Attention is next directed to FIG. 3 of the drawings where the fishing line 12 is shown engaged in a different embodiment which is indicated generally by the number 32. The embodiment 32 is similar to the embodiment 18 in its operation and function. However, several differences arise in the structure of the device. In the first instance, an eyelet 34 is provided for connection with the hand line 16. Moreover, a snap ring at 36 is used to first engage the grappling device 32 with the line 12. The snap ring 36 includes a latch or clasp at 38 which can be easily formed through the expediency of merely bending the tip of the rod-like material in a semi-circle to engage the latch ring 36 with the body 40 of the device. Additionally, two loops are indicated at 42 and 44 in the body 40. However, the loops 42 and 44 differ from the loops 22 and 24 in FIG. 2 in that their pitch or length along the grappling device 32 is quite large and the spacing is consequently quite large. The loops 22 and 24 in FIG. 2 are perhaps one or two inches apart. In FIG. 3, they are at least six to twelve inches apart. The pair of loops are gradually formed in the member as opposed to being sharply bent to define the member of FIG. 2. The pitch of one loop is about six inches compared to about one inch in FIG. 2. In any case, the loops 42 and 44 still readily engage the fishing line 12 in the same manner as that of the structure of FIG. 2, except that the treble hook 46 carried at the lower end is kept closer to the line 12. The treble hook 46 is similar to the hook 26 shown in FIG. 2 but it is attached in a different manner. The hook 26 is a bought item having an eyelet which is placed around the shank of the body. Again, multiple piece construction is used as a matter of manufacturing convenience.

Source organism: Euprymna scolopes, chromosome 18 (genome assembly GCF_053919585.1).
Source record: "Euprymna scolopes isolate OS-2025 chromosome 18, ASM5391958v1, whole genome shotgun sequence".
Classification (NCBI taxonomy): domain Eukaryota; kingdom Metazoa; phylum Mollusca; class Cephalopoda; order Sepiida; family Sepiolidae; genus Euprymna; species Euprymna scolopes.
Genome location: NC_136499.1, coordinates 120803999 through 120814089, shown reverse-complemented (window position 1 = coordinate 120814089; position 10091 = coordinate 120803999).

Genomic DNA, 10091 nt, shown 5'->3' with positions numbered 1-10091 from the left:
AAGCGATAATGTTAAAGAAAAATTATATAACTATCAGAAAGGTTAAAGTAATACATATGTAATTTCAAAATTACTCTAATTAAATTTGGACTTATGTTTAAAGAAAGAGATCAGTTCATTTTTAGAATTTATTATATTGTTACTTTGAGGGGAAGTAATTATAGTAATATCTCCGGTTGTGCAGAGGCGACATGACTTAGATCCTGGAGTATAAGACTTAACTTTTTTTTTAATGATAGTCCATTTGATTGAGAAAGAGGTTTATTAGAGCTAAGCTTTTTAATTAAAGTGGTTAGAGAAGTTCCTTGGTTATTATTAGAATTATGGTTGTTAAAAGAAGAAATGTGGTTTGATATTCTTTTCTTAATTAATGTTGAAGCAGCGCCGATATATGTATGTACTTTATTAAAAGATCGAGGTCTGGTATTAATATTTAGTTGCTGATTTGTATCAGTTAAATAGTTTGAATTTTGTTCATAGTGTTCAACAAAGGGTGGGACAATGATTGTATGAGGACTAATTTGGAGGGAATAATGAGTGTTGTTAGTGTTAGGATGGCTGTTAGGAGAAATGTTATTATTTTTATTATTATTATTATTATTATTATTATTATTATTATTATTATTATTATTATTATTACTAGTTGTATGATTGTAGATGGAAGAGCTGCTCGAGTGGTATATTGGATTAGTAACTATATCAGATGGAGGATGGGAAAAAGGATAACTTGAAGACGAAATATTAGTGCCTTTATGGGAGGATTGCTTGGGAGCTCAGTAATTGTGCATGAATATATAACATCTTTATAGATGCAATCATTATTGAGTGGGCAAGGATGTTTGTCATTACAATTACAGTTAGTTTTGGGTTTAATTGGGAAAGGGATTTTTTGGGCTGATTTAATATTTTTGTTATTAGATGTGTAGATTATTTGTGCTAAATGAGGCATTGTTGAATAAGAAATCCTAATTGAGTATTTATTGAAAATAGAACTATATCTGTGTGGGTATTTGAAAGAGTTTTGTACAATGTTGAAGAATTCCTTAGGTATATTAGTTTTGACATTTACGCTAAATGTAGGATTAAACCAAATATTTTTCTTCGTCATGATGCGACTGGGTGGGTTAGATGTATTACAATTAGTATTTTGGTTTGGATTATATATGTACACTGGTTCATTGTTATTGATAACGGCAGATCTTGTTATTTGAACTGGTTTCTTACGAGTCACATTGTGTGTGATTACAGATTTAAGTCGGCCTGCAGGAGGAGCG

Attention is directed to FIG. 4 of the drawings which illustrates the lower end of a grappling device which is identified by the numeral 50 and a weighted treble hook 52. In the embodiment of FIG. 4, an eyelet 54 is engaged with a similar eyelet 56 for the purpose of pivotally connecting the treble hook to the grappling device proper. The treble hook includes the standard three hooks in a weighted body which is indicated at 58. The pivotal connection permits the treble hook to hang downwardly from its own weight when the device is permitted to run along the fishing line 12 to the near vicinity of the fish.

FIG. discloses an alternative form of fishing line eyelet. distinguished by the advantage that the line is threaded without snapping or unsnapping any apparatus. Thus, one hand can hold the grapple device and the other may hold the fishing tackle such that the fishing line is easily located in front of the fisherman.

It will be understood and appreciated that the apparatus of the present invention can be built in several sizes. For instance, the device might range from one foot in length for a small grappling device to about three feet in length for a grappling device capable of handling fish weighing 50 to I00 pounds. For larger fish yet, the grappling device must be even larger. As the device becomes larger, the gauge of metal or wire used in forming the device increases.

Many alterations and variations in the present invention may be incorporated without departing from the spirit of the invention. By way of example, the connective eyelet which joins the grappling device to the line may vary. In the version of FIGS. 2 and 3, two loops are included. Three or more loops may be utilized, although it is difficult to thread the device on the fishing line when the number of loops is excessive. The optimum numbers are preferably two to four loops in the device. The diameter of the loops is preferably enough to ride over fishing apparatus in the line 12 to its hook.

The manner of connecting the grappling device temporarily to the fishing line after the fish has been caught is also a source of variation. For instance, the latched eyelet 36 of FIG. 3 may be utilized. Other latching apparatus is likewise readily available. However, in the absence of a latch, it is still relatively easy to thread the device onto the fishing line by simply rotating it about the fishing line in the manner such that the line passes through the bights of the loops to the posture of FIGS. 2 and 3.